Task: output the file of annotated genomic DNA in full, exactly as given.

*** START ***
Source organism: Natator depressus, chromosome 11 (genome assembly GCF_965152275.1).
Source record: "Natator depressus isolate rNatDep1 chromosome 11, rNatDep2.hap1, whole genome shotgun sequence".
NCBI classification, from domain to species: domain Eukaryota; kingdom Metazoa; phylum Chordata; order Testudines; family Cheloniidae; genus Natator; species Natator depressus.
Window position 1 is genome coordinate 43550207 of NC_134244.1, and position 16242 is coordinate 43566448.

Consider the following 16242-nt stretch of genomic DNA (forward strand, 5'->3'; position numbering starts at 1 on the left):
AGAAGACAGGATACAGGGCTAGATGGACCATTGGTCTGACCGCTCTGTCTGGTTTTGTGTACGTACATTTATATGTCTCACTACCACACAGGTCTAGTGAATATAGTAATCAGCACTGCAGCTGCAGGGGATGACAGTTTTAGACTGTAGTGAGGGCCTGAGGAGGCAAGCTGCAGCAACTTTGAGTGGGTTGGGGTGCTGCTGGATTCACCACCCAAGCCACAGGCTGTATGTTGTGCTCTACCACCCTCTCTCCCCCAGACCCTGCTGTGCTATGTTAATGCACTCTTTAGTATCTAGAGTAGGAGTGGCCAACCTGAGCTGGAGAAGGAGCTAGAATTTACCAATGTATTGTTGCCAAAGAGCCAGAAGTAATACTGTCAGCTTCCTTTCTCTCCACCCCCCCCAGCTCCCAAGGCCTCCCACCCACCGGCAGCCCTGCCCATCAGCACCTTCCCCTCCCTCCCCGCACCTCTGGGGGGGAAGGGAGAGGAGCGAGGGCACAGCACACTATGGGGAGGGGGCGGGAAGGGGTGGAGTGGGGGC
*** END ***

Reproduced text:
Source organism: Natator depressus, chromosome 11 (genome assembly GCF_965152275.1).
Source record: "Natator depressus isolate rNatDep1 chromosome 11, rNatDep2.hap1, whole genome shotgun sequence".
NCBI classification, from domain to species: domain Eukaryota; kingdom Metazoa; phylum Chordata; order Testudines; family Cheloniidae; genus Natator; species Natator depressus.
Window position 1 is genome coordinate 43550207 of NC_134244.1, and position 16242 is coordinate 43566448.

Consider the following 16242-nt stretch of genomic DNA (forward strand, 5'->3'; position numbering starts at 1 on the left):
AGAAGACAGGATACAGGGCTAGATGGACCATTGGTCTGACCGCTCTGTCTGGTTTTGTGTACGTACATTTATATGTCTCACTACCACACAGGTCTAGTGAATATAGTAATCAGCACTGCAGCTGCAGGGGATGACAGTTTTAGACTGTAGTGAGGGCCTGAGGAGGCAAGCTGCAGCAACTTTGAGTGGGTTGGGGTGCTGCTGGATTCACCACCCAAGCCACAGGCTGTATGTTGTGCTCTACCACCCTCTCTCCCCCAGACCCTGCTGTGCTATGTTAATGCACTCTTTAGTATCTAGAGTAGGAGTGGCCAACCTGAGCTGGAGAAGGAGCTAGAATTTACCAATGTATTGTTGCCAAAGAGCCAGAAGTAATACTGTCAGCTTCCTTTCTCTCCACCCCCCCCAGCTCCCAAGGCCTCCCACCCACCGGCAGCCCTGCCCATCAGCACCTTCCCCTCCCTCCCCGCACCTCTGGGGGGGAAGGGAGAGGAGCGAGGGCACAGCACACTATGGGGAGGGGGCGGGAAGGGGTGGAGTGGGGGC